So yesterday was a brilliant "work" day for me. While waiting for the car to be maintenance-d at the Toyota dealership I read for two hours, reviewing L. Perry Curtis's Apes and Angels, an incredible book on cartoon depictions of the Irish, and Edgar Harden's collection of previously unpublished Thackeray letters. After a brief stop at the gym, where two old biddies gossiped through my elliptical time, only pausing to share their open-mouthed, phlegm-ridden coughs with the rest of the Y, I came home.
Awaiting me was a package from my adviser--a hard copy of my latest prospectus with her last round of comments. I spend several hours revisiting and reworking the prospectus, then officially sent it to the department and my readers. So, after an uber-productive day, I was feeling quite accomplished, the whole project seeming quite possible... but then I was schooled by a toilet! Seriously--as part of my routine here in Erie, I do a daily to chore to prevent me from feeling like a complete mooch on my parents. And my PhD-aspiring brain was outwitted by a rust stained toilet: unable to get out the stains, I poured in a toxic combination of chemicals, and once headache and nausea hit, I finally decided to abandon my mission. This left me to a night of overall-icky-ness, not to be subdued by hot tea and bad TV. Feeling a bit better this morning, I'm going to take my time driving up to Buffalo to see Jess and Ally & Chief and new baby Coraline.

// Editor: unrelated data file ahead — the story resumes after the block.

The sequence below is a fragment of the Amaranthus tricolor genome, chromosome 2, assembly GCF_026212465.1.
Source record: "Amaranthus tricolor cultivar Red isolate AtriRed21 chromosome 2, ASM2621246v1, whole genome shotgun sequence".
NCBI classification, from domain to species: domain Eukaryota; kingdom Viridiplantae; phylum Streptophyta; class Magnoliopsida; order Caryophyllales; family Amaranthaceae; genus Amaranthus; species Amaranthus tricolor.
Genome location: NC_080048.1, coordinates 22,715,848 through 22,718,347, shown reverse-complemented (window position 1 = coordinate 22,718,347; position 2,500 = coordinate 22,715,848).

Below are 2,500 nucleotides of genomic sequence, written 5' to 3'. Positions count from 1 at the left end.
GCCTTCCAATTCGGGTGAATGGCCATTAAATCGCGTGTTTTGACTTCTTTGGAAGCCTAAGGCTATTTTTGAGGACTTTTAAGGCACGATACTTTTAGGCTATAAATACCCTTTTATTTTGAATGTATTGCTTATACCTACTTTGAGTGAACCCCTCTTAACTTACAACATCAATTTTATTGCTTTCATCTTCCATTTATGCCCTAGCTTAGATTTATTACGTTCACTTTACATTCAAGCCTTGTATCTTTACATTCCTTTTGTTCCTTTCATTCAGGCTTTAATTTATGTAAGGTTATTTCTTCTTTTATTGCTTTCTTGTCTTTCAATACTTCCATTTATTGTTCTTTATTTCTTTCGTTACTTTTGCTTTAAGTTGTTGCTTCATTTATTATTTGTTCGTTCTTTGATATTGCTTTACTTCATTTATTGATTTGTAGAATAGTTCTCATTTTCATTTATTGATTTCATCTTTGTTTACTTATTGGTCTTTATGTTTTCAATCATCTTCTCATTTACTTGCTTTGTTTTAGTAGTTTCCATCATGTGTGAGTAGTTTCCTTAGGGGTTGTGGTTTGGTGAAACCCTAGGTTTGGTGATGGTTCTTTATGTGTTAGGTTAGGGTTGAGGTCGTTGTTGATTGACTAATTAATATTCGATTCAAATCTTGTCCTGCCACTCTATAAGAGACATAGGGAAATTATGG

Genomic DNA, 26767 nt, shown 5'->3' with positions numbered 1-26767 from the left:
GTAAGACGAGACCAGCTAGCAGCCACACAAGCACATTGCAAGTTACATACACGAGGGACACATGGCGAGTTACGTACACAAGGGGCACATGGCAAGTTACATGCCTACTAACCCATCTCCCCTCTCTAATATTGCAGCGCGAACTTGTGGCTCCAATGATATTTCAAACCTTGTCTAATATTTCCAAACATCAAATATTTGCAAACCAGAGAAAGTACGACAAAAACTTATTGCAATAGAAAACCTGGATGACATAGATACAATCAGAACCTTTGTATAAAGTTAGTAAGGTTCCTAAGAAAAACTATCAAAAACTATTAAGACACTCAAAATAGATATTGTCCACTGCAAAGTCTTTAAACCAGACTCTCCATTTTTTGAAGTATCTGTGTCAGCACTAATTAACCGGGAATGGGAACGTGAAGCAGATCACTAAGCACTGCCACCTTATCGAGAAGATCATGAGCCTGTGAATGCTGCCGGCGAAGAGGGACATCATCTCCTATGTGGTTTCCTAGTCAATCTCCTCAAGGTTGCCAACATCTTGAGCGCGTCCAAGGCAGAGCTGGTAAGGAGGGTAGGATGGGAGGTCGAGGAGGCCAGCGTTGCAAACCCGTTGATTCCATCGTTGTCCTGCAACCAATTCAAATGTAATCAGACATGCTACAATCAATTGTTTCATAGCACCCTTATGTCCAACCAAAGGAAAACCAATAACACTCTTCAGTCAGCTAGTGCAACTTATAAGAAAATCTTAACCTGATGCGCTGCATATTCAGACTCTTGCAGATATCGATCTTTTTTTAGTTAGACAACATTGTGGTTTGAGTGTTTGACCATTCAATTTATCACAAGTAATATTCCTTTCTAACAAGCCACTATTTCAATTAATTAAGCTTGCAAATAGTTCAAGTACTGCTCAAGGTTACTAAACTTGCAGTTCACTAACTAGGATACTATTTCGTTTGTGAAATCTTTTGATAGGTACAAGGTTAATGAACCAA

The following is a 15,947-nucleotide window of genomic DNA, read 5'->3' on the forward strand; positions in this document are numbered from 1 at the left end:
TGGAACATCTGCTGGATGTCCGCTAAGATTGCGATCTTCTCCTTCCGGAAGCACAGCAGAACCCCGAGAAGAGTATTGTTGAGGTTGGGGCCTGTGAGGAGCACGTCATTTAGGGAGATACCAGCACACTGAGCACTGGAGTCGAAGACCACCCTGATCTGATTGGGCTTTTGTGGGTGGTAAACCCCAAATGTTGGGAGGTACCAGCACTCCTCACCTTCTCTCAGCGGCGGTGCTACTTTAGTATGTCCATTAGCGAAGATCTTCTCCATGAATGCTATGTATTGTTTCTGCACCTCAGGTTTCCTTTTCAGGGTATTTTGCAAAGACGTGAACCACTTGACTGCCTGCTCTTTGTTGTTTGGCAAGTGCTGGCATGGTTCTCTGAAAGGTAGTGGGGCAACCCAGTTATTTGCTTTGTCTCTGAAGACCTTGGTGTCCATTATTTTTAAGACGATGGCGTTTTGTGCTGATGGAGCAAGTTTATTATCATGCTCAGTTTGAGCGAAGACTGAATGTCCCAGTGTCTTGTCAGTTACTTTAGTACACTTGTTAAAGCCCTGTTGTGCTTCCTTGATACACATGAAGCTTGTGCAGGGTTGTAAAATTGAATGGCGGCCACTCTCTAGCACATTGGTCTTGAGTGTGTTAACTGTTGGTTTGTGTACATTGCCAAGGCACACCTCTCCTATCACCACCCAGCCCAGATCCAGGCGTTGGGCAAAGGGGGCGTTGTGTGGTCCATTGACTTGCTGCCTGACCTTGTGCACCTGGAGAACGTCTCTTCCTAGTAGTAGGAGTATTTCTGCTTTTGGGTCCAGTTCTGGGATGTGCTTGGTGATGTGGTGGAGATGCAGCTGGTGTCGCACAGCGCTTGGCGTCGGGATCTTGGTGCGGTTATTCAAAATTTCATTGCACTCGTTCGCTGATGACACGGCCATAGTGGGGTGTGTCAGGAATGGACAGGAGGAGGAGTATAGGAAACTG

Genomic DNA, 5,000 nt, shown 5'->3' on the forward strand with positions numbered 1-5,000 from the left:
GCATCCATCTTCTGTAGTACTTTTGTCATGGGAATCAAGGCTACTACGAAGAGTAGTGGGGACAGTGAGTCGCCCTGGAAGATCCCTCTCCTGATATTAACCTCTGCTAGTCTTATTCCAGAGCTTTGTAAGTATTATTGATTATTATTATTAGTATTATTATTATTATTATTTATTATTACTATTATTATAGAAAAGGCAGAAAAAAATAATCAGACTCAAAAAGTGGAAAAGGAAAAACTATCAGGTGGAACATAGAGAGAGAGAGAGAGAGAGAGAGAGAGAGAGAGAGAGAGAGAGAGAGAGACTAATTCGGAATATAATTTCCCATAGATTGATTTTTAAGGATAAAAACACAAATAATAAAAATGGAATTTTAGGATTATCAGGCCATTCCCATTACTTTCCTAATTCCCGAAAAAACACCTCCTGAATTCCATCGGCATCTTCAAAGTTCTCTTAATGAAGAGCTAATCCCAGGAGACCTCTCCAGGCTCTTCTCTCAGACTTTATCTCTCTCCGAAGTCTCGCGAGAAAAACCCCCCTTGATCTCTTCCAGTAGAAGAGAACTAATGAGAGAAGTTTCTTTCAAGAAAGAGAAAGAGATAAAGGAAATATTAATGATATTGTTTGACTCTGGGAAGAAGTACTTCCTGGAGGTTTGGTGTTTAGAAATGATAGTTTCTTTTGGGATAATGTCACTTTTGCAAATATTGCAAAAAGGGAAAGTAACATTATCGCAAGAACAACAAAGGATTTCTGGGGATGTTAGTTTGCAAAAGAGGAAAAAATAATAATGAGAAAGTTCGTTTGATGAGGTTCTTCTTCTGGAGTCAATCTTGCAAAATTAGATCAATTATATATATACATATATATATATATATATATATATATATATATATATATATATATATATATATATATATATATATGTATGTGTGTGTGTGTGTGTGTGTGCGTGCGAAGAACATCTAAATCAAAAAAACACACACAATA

Last thoughts on Laura Berol's article: I was too hasty before. Yes, she's making insightful comments about Thackeray's representations of nineteenth century "Irish Question" in his picaresque novel set in the 18th century, but like Deborah Thomas, she pushes too far in trying to attribute political meaning to Barry's depravity. You see, Barry is actually Irish, but his mother claims their English (and therefore superior), and thus their Irish family hates and abuses them. When he runs away at 15 yrs old (after being tricked into believing he's shot and killed an English officer), he falls into a ring of crooks in Dublin, then experiences even more cruelty at the hand of the English and Prussian armies before forming a gambling/con-artist team with this Uncle Cornelius. The last third of the novel details how he virtually stalks the rich English widow, Lady Lyndon, marries her, then locks her away, abuses her, and runs through her fortune. In Thackeray & Slavery, Deborah A. Thomas suggests Thackeray is abusive to Lady Lyndon because of the abuse he himself experienced as a slave/soldier in the Prussian army. Berol insists that Irish Barry's treatment of the English Lady Lyndon is retribution for all of the abuse he's received at the hands of the English, making the marriage a metaphor for Irish-English relations (in the model of Jonathan Swift's The Injured Lady).
But in reality, as I understand Stanley Kubrick captures in his film Barry Lyndon, Barry's an abusive, manipulative D-bag because that's all he's ever known! From his cousins, to the crooks in Dublin, various military experiences to travelling in corrupt circles of the finest courts of Europe, Barry's learned the only way to get ahead in this world is through violence and trickery! He's simply a product of his experiences, going to far as to insist to the reader: "Dare and the world will yield." What makes this novel remarkable is the "global-ness" it represents in the 18th century. Even though he can barely read, Barry speaks English, German, Czech, French and a bit of Spanish and Italian. As I mentioned before, soldiers from all over Europe come together in their misery when they are forced into servitude by the Prussian army, and the novel hosts a slew of international characters (Jewish banker, Italian gambler, German countess, etc.) It's also telling that as Barry sits and old, penniless man in a debtor's prison, what he really longs for are the rolling green fields of Ireland... so much can be done with the nuances of the novel, and that's what I'll concentrate on (when I get back from Buffalo...)